So why is that?
Well, long calls suffer from a fall in implied volatility (the market rallying higher) and this can outweigh the gains from a rise in the underlying stock price.
When traders purchase long call options at the market bottom, they are actually purchasing “expensive” options due to a rise in implied volatility.
And when the underlying stock rises, implied volatility can decline dramatically, in turn causing the price of the option to fall greater than the amount gained by their delta, or the underlying stock price.
Let’s take a look at how a trader can take advantage of the positive impact of both direction and IV using long puts.
Long Puts to Trade Momentum
Opposite of that last example, let’s assume the trader believes the market is going to go lower instead of higher after it has sold off.
Here is an example premarket chart as a reference on the SPY’s.
Now imagine coming into this mayhem?
Well that’s what we faced on 2/24/2020 when more news of the CoronaVirus spread throughout the world.
Now… the viewpoint going into the open was naturally extremely bearish and for good reason!
So how would a trader capitalize on this using options?
Instead of using a put spread for a raw directional move, it’s actually better to use a single put option.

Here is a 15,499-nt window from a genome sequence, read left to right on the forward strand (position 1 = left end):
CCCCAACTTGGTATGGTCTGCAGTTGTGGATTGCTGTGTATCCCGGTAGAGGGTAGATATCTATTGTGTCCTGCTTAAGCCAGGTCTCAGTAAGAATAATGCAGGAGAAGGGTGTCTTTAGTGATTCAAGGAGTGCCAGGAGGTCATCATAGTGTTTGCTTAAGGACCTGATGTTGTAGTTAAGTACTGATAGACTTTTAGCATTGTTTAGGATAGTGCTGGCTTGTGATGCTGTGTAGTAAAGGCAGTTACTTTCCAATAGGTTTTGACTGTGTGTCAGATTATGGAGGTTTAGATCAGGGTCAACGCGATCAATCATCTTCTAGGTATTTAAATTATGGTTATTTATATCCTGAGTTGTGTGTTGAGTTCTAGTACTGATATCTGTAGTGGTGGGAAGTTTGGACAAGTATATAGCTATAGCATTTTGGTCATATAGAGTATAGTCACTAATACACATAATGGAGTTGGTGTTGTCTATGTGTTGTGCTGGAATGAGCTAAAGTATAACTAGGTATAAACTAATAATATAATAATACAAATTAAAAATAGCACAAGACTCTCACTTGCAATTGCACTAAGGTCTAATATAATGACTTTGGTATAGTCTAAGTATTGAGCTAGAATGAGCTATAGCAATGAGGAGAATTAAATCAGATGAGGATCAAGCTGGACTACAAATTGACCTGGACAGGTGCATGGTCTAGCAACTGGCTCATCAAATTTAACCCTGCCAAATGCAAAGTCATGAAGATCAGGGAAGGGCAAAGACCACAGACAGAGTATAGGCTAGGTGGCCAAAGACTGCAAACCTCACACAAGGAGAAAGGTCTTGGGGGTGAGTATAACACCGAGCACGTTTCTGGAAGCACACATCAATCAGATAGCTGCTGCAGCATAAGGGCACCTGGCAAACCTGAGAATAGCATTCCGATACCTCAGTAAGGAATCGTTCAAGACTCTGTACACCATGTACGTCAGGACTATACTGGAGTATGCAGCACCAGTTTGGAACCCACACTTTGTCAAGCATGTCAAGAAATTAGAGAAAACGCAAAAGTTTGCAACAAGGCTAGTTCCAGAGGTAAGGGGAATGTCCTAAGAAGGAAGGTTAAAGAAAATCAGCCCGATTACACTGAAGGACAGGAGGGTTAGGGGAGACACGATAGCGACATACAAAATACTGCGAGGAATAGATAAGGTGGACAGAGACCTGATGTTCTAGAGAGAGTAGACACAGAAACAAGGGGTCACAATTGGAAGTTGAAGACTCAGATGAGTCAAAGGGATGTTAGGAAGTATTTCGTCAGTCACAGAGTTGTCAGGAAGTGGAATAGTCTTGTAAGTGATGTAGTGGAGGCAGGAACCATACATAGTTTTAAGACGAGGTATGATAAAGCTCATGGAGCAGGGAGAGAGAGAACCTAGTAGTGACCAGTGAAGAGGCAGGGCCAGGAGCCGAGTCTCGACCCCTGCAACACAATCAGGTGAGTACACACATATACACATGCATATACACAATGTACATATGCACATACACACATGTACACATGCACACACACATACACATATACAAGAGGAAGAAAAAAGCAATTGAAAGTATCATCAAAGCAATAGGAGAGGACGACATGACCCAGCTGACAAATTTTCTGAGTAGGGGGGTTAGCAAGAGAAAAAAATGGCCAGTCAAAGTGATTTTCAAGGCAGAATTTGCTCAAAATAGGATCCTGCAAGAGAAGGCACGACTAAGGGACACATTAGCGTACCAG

This is because a put spread negates the effects of vega and implied volatility on your trade, and leaves you with strict delta exposure..
And also a long put option takes advantage of a directional move and a rise in implied volatility.
So since we are bearish, it makes the most sense to go long puts on a market option like this.
And that’s exactly what I did!
So let’s take a look at how this played out on a chart of the markets including the implied volatility chart.
As you can tell from the chart, the market continued to fall throughout the morning.
And from the market continuously selling off this drove implied volatility higher.
So this trade that was a long put option made money in multiple ways!
The long put got a boost in profits from
- The correct direction
- A boost in implied volatility
So this is the bottom line…
Even if you correctly forecast a market rebound and attempt to profit from buying an option, you may or may not receive the profits you were expecting due to a dramatic collapse in implied volatility levels.
In turn, that is why it’s best to utilize trading strategies such as vertical spreads to eliminate the effects of Vega from the position.
And when trading momentum at or new market bottoms, a trader can still greatly capitalize on the added boost from increased implied volatility and the correct movement in the underlying stocks price.
This in fact makes for a better time to use strict long put options instead of a vertical put spread or even the underlying stock! After all – the underlying stock doesn’t let a trader capitalize on the correct direction and the implied volatility spike.